Unlike the previous tools, which only support Mac as the host OS, VM VirtualBox can be installed on Windows, Linux, and Solaris as well.

Windows, Linux, Solaris, and OpenBSD are all supported guest operating systems, and you can run multiple of them at the same time. What’s more, a VM created on one host computer can be transferred to another host with a different operating system.

VM VirtualBox, like most open-source software, may not be as simple to use as other software. As a result, I wouldn’t recommend it to a novice user. Although they do try to make things a little easier by providing tutorials on their website and pre-built virtual machines tailored to specific needs.

Nonetheless, you must deal with the fact that there is no official support, which means you will have to rely on resources provided by other users. When you have a unique problem that has never been encountered before, or when you need a solution quickly, these may not be very useful.

Windows 365

The Best Virtualization Software for Mac Computers in 2021

Windows 365 (which will be available in July 2021) has the potential to put traditional virtualization programs like Parallels Desktop and VMware Fusion to the test. However, Windows 365 is still quite expensive, and it is geared more toward large corporations than the individuals and small businesses who typically use Parallels and Fusion.

Although Microsoft refers to Windows 365 as a Cloud PC, the technical notes make it clear that it is a virtual machine. The difference is that Parallels and Fusion create virtual machines that are stored locally on your Mac, and these virtual machines run Windows and Windows apps using your Mac’s own processor, memory, and storage.

Windows 365, on the other hand, creates a cloud-based virtual machine that runs on Microsoft’s own servers. The video image for the Windows desktop on your cloud PC is then streamed via your broadband connection to your Mac – or any other device, such as an iPad or even another Windows PC.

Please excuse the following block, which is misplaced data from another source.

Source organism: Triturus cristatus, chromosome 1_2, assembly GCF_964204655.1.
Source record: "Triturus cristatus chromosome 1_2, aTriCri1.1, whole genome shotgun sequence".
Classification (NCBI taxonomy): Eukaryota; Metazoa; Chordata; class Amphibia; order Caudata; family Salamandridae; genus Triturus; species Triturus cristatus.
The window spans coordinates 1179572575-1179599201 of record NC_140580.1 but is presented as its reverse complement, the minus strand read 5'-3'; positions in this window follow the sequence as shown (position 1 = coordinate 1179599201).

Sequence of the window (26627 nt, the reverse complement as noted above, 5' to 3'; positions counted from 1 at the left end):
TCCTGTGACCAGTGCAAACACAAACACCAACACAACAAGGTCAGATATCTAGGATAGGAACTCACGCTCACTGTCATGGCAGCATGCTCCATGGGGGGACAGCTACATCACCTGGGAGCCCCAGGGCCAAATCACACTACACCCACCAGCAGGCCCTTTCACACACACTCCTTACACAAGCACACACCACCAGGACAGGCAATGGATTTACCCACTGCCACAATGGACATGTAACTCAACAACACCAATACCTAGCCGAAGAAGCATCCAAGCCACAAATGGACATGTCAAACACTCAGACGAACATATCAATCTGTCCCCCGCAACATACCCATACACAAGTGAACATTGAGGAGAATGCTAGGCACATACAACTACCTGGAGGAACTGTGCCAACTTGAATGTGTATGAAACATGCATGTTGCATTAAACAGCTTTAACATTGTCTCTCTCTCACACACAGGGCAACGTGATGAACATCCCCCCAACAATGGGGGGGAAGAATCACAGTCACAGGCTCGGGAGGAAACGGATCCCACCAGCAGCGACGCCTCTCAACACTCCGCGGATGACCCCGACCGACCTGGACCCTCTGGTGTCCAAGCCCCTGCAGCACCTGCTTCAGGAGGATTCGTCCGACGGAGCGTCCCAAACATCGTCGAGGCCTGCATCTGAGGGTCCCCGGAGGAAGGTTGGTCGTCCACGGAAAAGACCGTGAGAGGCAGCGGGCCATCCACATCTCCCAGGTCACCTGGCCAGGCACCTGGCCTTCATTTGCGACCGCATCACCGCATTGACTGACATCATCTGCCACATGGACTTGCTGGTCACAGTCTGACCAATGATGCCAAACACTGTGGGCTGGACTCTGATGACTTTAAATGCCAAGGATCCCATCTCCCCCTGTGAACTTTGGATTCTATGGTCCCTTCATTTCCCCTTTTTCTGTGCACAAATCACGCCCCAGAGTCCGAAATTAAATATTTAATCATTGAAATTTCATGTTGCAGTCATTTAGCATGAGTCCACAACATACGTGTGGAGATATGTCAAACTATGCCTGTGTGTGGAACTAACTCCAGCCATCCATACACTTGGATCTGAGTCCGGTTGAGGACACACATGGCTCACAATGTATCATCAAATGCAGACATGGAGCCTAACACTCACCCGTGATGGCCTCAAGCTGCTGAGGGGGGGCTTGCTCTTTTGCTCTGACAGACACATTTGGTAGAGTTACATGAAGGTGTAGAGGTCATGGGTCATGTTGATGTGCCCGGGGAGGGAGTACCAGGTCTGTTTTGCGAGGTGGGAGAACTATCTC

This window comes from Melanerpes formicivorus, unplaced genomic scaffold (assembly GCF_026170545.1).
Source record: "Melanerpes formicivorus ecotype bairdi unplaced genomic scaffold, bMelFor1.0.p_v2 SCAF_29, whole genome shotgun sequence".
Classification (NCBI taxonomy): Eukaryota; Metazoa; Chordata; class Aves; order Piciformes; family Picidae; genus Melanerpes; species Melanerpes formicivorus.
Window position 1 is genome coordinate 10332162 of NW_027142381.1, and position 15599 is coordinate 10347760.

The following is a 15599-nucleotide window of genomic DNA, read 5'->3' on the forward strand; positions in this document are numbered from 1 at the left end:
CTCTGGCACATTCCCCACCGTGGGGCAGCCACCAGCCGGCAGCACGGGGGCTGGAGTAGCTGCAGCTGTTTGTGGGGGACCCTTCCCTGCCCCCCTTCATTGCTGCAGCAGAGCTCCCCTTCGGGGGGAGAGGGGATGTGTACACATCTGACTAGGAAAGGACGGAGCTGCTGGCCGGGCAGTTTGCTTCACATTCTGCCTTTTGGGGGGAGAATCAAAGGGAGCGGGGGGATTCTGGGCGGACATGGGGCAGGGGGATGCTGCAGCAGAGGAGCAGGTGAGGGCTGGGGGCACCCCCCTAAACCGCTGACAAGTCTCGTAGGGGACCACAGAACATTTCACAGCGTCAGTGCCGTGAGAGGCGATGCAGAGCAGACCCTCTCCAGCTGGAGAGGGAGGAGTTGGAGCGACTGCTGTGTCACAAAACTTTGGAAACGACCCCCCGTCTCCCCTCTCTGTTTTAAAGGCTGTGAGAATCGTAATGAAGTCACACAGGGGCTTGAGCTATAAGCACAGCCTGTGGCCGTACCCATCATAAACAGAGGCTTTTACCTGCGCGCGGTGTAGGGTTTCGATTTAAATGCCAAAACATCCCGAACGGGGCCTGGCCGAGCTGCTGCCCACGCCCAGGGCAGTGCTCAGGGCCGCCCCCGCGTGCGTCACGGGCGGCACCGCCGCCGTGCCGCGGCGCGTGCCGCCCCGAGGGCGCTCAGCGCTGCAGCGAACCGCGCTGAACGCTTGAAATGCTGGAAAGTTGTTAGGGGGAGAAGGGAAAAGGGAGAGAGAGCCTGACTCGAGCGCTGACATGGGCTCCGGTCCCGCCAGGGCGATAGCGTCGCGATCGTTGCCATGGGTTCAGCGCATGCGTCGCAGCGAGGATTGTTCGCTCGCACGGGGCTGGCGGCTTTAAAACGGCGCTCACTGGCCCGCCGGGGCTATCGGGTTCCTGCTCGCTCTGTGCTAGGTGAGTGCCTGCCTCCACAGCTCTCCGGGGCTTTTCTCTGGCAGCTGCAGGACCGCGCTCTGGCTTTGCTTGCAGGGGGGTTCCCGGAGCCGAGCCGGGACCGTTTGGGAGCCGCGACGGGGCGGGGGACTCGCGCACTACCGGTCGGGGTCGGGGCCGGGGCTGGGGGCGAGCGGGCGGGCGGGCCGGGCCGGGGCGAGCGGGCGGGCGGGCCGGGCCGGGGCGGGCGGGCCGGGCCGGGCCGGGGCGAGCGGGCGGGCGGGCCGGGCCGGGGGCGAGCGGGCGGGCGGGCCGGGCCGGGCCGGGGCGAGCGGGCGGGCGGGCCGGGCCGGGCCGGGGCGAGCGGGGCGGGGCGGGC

As long as you have a fast enough – and always on – Internet connection, this type of virtual machine can work well. However, as previously stated, Windows 365 is quite costly, with monthly prices ranging from £31.68 to £67.44. In comparison, the home user version of Parallels Desktop costs £69.99 for a full year, while Fusion has a completely free version for home users and students.

Larger businesses that want to provide a standardized cloud PC that their employees can connect to from any location with an Internet connection will find Windows 365 appealing; it’s ideal for hybrid working and the ‘new normal.’ However, it is prohibitively expensive for average home users, students, and small businesses, so existing Parallels and Fusion users will likely want to stick with those apps for the time being.

Apple Boot Camp

The Best Virtualization Software for Mac Computers in 2021

Boot Camp provides the best performance for Intel-based Macs that need to run Windows by using dual-boot rather than virtualization technology. (As previously stated, M1-based Macs do not support Boot Camp.)

It’s critical to distinguish between Boot Camp and the virtualization software we’ll be looking at here, such as Parallels Desktop, VMware Fusion, and VirtualBox.

Boot Camp is a dual-boot system that allows you to ‘boot’ (start) your Mac using either the native macOS or Windows operating systems, rather than creating a virtual machine that allows you to run Mac and Windows apps simultaneously (but not both at the same time).